This last week, I had a conversation with a couple women who were struggling badly with depression and self-esteem. They each brought up similar points I think are relevant to all of us. Let me give you a story to illustrate.
It was during the middle of a session and I had asked this person what they wanted in life. "Nothing!" said the woman, "I'm tired of people, I hate people, and I don't care to be around them anymore." I asked her another question. "Are you sure it's the people you hate?" She answered very convincingly, "Yes!" She then explained, "Growing up and even today, people are always telling me my hair is so beautiful and soft...and I hate it when they do that." "Ya they are a bunch of idiots aren't they," I said. "If they really knew who you were, they would know how worthless you really are...right?" "Yes!" she yelled. I then asked the question again, "Are you sure it's the people you hate?" She paused and thought about the question for a long time. She then said, "No...I'm not sure, I guess it's me I hate, and I don't want them to see me for what I really am. I get angry and ticked off at them because I can't believe someone would see something good in me." I nodded slowly. She then cried. There was silence in the air, but the secret was broken. She was at a crossroads, where one road led to agreeing with herself that she was worthless, and the other road (much scarier) led to her acknowledging that her beliefs about herself were false and she had all the power to stop believing she was worthless. I waited for her to speak, but she couldn't. Her world had flipped upside down. For 45 years she had allowed herself to believe she was worthless and felt completely justified in blaming others for her self-hatred. I then stated, "It sounds like you could do well to get to know yourself...again...the real you.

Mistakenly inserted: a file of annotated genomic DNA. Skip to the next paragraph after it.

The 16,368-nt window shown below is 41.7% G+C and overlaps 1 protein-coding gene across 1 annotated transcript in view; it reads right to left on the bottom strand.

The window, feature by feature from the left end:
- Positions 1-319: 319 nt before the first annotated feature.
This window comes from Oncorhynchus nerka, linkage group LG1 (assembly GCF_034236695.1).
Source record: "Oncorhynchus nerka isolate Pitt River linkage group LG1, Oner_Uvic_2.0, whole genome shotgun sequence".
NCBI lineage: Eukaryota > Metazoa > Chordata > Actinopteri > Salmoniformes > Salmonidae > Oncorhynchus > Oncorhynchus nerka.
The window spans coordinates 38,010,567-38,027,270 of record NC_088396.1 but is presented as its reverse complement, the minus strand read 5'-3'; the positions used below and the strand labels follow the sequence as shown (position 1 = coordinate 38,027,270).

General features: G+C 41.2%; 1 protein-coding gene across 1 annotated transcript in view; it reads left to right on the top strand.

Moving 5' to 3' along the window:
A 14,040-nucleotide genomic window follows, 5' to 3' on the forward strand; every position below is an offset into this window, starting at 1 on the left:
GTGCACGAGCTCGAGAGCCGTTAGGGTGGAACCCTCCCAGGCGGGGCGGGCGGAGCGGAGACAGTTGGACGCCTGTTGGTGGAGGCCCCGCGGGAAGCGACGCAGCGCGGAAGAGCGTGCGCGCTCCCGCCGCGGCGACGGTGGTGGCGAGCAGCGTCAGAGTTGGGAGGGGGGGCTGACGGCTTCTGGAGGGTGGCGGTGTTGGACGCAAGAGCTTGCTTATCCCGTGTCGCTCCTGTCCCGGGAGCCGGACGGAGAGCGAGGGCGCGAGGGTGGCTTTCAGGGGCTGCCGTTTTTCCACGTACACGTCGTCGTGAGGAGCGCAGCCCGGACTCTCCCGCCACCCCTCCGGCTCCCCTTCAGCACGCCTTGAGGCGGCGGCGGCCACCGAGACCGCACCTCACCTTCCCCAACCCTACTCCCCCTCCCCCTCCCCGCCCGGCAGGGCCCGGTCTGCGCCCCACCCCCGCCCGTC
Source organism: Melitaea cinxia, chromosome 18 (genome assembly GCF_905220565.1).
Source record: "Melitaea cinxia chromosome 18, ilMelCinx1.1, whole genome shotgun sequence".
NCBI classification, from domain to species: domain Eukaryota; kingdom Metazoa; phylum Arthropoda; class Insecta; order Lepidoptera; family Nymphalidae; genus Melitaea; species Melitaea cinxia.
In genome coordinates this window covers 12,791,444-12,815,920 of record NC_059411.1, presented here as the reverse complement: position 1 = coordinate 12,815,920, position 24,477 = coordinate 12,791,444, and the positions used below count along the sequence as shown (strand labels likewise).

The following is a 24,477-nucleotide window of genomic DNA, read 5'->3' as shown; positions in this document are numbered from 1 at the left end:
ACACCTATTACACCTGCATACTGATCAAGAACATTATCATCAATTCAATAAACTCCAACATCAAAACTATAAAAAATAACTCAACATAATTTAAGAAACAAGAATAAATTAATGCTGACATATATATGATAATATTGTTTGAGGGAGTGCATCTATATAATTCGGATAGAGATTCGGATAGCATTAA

As I thought about this statement of getting to know yourself, I actually became very confused. It had come out during session, as it seemed to fit the progress of our discussion. However, after asking the question, I became a little confused. I couldn't think of what it took to get to know ourselves. What do you (ya'll) think? How do you get to know yourself?
It made sense to me why she hated compliments. They burned her to the core. Compliments created a large canyon of where she thought she was and where others thought she was. This canyon created utter despair, as it does for many of us. People tell us we are good parents, good in our church duties, good at work, and good with others. While all along we have internal shame or knowledge that we think we are coming up short. We then shrug off, or deny the compliments others give us, because it creates a gap.
I feel I have experienced the answer of how do you get to know yourself. It is founded in the scripture found in Matthew 10: 39 where it states, "He that findeth his life shall lose it: and he that loseth his life for my sake shall find it" (King James Version). We often become stuck in "low self-esteem" because we forget to look at others with a perspective towards their "high self-esteem." We pursue ourselves like a drowning swimmer; frantically whaling and grasping for anything to keep us afloat...even our loved ones. The answer truly is, we find ourselves in others. We see ourselves in others. We only see others when we serve them...and really serve them. No sooner as you forget you, and see another, you will see you in the other.